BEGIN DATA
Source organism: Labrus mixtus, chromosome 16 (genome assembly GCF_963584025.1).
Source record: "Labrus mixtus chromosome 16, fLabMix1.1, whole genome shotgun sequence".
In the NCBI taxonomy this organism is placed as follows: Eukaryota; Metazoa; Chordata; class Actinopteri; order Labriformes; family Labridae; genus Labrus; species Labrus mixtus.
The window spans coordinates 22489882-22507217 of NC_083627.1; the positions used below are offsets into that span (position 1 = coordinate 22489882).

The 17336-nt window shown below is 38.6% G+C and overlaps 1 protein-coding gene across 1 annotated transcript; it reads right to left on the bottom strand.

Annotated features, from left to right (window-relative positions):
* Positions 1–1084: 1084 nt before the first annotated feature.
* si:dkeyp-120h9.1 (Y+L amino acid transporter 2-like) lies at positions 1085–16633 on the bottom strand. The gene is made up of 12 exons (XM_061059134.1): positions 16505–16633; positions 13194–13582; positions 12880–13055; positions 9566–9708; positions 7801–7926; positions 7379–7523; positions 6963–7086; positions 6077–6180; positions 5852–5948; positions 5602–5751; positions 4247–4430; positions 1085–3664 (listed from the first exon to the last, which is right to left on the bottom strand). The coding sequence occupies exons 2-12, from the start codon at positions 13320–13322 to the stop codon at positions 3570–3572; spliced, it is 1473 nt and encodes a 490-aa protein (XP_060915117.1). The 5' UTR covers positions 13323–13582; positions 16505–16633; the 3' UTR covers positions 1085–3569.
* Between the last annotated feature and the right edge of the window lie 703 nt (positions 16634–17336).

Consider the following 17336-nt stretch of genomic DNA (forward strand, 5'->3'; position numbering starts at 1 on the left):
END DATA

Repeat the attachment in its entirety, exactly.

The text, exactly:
Source organism: Labrus mixtus, chromosome 16 (genome assembly GCF_963584025.1).
Source record: "Labrus mixtus chromosome 16, fLabMix1.1, whole genome shotgun sequence".
In the NCBI taxonomy this organism is placed as follows: Eukaryota; Metazoa; Chordata; class Actinopteri; order Labriformes; family Labridae; genus Labrus; species Labrus mixtus.
The window spans coordinates 22489882-22507217 of NC_083627.1; the positions used below are offsets into that span (position 1 = coordinate 22489882).

The 17336-nt window shown below is 38.6% G+C and overlaps 1 protein-coding gene across 1 annotated transcript; it reads right to left on the bottom strand.

Annotated features, from left to right (window-relative positions):
* Positions 1–1084: 1084 nt before the first annotated feature.
* si:dkeyp-120h9.1 (Y+L amino acid transporter 2-like) lies at positions 1085–16633 on the bottom strand. The gene is made up of 12 exons (XM_061059134.1): positions 16505–16633; positions 13194–13582; positions 12880–13055; positions 9566–9708; positions 7801–7926; positions 7379–7523; positions 6963–7086; positions 6077–6180; positions 5852–5948; positions 5602–5751; positions 4247–4430; positions 1085–3664 (listed from the first exon to the last, which is right to left on the bottom strand). The coding sequence occupies exons 2-12, from the start codon at positions 13320–13322 to the stop codon at positions 3570–3572; spliced, it is 1473 nt and encodes a 490-aa protein (XP_060915117.1). The 5' UTR covers positions 13323–13582; positions 16505–16633; the 3' UTR covers positions 1085–3569.
* Between the last annotated feature and the right edge of the window lie 703 nt (positions 16634–17336).

Consider the following 17336-nt stretch of genomic DNA (forward strand, 5'->3'; position numbering starts at 1 on the left):